• Apply Every Week: Aim to send out applications to two or three jobs per week.
  • Focus On The End Game: Apply for positions even if you feel they are a long shot or slightly beyond your qualifications.
  • Don’t Quit Teaching Just Yet: Keep applying for jobs while continuing your current ALT position.

The job hunting process can take a while, so it’s best to start applying early. Look at a few job boards like GaijinPot Jobs and save any job you’re interested in or might be qualified for. You should start sending out applications at least five to six months before you intend to quit your ALT job. Applying early will help familiarize you with the job-hunting process and provide you with interview experience. This way, even if your first few interviews don’t go well, you’ll get better at answering interview questions in Japanese and eventually have some successful interviews.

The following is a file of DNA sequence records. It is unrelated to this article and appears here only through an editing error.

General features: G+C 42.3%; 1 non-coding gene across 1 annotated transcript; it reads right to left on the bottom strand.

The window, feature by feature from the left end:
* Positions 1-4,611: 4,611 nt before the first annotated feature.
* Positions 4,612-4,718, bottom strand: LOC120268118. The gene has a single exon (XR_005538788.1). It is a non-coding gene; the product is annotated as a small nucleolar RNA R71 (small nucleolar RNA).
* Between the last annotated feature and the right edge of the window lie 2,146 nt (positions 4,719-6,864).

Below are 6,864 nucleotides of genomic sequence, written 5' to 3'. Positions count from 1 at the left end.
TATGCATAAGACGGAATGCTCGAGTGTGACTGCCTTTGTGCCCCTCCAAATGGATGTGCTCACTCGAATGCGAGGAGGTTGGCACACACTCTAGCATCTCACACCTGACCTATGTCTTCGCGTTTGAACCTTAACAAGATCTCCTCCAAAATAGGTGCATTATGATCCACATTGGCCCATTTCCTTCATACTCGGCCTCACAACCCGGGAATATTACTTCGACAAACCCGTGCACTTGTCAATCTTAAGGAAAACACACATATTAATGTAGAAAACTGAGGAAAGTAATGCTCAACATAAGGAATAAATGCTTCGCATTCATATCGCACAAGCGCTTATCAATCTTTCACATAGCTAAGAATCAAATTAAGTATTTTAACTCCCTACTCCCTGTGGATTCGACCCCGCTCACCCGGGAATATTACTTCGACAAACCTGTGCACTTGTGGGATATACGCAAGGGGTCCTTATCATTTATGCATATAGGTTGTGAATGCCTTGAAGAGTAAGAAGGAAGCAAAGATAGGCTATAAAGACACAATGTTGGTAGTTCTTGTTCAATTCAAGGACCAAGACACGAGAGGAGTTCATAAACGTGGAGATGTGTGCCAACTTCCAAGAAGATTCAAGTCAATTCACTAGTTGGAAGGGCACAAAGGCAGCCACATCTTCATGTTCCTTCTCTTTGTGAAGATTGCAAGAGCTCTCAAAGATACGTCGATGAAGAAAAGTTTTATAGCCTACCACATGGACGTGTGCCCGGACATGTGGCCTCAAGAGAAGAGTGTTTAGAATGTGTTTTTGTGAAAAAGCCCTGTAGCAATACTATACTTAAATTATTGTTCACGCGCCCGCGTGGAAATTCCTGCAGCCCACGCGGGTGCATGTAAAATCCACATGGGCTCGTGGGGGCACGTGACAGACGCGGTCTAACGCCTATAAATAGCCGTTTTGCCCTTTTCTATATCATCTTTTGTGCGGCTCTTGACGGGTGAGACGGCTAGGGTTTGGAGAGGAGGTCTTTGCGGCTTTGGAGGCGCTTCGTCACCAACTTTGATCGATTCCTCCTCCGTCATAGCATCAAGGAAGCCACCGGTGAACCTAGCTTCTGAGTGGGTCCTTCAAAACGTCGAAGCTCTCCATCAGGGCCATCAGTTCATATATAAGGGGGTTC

You should also be sure to apply to as many jobs as you can. A reasonable goal is to send out applications to two or three jobs per week. You can also apply for jobs you think might be a long shot or not completely qualified for. You still might be considered for the job, and at the very least, applying will be good practice.

Finally, if you can stay at your job for a few more years, keep applying until you get something you like. It may not be ideal to put off your transition from an ALT career, but it can help you stay in Japan to continue your job hunt.

Are you currently an ALT trying to transition to a different career path? What kind of role are you looking for? Let us know in the comments!